April 09, 2015

The downside of adult adoption

The long-standing practice in Japan of mukoyoshi ("adult adoption") solves the kind of succession problems that bedeviled kings like Henry VIII. But for the warlord Toyotomi Hideyoshi (1536-1598), it caused hefty problems for the adoptees.

Hideyoshi rose to power after the assassination of Oda Nobunaga (1534-1582). Despite a marriage of thirty years and having mistresses ensconced in castles hither and yon, he never produced any offspring. That is, until he took Cha-cha (Lady Yodo) as his mistress (at the time, legal paternity was up to the head of household).

As Oda Nobunaga's niece, Lady Yodo had an impeccable bloodline and so could bear him a son worthy of being appointed shogun, a post denied Hideyoshi because of his commoner roots. Which she did. Twice.

Even at the time, people wondered aloud about this "miracle." Unfortunately for them, Hideyoshi had turned into a cross between batty King Lear and paranoid Richard III. He launched two disastrous invasions of Korea and ordered the death of a highly-revered adviser, Sen no Rikyu (perhaps because Rikyu's renown eclipsed his).

Questions about the paternity of his sons were quickly quashed when Hideyoshi had the rumormongers executed (that's one way to address a potential PR problem).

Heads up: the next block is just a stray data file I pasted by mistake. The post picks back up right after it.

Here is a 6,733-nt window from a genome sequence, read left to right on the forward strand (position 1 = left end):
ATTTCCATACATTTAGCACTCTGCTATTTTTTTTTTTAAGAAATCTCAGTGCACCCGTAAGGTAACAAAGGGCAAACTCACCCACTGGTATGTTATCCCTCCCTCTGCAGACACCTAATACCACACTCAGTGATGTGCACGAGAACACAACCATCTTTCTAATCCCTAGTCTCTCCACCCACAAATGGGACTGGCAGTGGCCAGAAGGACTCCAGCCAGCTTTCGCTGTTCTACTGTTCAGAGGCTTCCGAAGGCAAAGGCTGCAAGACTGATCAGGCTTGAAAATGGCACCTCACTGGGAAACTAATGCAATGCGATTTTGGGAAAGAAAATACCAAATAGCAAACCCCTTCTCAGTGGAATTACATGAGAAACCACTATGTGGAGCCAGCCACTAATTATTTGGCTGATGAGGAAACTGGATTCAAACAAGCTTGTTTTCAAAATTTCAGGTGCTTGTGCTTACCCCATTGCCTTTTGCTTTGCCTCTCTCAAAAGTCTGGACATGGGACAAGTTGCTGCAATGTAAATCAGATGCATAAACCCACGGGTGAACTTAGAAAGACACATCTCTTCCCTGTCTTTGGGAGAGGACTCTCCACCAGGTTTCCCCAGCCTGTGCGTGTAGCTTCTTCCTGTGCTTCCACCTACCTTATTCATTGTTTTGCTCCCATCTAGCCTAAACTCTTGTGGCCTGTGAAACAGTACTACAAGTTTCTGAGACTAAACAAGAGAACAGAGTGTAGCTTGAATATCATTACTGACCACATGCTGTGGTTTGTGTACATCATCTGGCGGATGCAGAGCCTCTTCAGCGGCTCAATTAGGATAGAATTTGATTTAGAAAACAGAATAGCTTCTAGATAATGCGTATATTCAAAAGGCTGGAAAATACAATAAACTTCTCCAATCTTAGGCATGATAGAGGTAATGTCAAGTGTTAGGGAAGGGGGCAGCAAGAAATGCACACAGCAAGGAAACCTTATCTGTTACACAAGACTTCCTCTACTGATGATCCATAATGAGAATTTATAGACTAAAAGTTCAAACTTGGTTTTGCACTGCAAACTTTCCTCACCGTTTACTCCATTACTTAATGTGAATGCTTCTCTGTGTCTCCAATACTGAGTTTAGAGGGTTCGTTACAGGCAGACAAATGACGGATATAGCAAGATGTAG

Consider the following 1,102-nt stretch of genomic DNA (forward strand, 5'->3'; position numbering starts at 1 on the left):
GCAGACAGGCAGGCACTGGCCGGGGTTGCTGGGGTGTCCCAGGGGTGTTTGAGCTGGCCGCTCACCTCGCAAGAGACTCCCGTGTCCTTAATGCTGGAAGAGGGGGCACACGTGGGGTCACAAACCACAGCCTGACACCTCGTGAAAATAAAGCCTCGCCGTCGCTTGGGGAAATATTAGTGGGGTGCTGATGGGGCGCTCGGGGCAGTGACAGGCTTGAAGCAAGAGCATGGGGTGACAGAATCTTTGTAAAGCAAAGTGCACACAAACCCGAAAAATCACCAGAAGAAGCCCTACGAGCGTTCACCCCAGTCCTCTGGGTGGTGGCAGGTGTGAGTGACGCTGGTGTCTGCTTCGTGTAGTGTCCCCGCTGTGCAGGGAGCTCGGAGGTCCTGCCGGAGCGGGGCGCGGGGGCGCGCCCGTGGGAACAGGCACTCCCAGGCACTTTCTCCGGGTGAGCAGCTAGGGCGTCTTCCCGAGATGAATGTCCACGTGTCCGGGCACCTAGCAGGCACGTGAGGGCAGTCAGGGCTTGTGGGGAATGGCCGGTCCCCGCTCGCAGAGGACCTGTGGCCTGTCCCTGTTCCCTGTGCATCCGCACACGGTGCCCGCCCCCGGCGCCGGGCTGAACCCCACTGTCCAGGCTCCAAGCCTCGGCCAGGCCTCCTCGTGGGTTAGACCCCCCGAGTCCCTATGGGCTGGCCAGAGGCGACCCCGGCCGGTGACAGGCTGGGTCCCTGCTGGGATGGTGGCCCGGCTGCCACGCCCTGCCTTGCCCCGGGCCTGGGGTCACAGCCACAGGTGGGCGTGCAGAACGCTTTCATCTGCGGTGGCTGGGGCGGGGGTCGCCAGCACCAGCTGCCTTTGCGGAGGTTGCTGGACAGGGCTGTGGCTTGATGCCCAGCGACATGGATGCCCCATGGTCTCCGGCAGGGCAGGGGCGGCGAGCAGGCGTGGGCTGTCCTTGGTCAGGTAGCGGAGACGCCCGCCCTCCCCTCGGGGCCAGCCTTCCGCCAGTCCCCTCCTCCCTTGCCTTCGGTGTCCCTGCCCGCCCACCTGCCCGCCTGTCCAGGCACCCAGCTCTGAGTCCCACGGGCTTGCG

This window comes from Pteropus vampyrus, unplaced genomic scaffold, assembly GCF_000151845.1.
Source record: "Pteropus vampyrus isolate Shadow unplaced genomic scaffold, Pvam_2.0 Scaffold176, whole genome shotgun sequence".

Hideyoshi's first son died young (superstition attributed his fate to bad karma from Sen no Rikyu's death). The second, Hideyori, was designated his successor. But what to do with his adopted sons, that might also vie for leadership of the clan? Well, charges of treason were trumped up and they were sentenced to death.

Hideyoshi surely hadn't forgotten how easily he had routed Nobunaga's diffident sons and worried that the same thing would happen to his own.

And, well, it did. After his death, the regents appointed by Hideyoshi split into East and West factions. In short order, Tokugawa Ieyasu, the leader of the East faction, annihilated the West at the Battle of Sekigahara and had himself appointed shogun instead.

The travails of the Toyotomi clan in producing an heir additionally motivated Ieyasu to create the Sanke ("three families"). If the main line failed, the male descendents of his three youngest sons were qualified to become shogun. A royal family with understudies.

The selection of the shogun itself was a political process overseen by a council of elders. Ieyasu's genius was in seeing national governance in political terms and not simply as primogeniture and will-to-power. Shoguns often abdicated and most weren't appointed until after they'd reached adulthood, and sometimes much older.

Related posts

The culture of adoption
The three families

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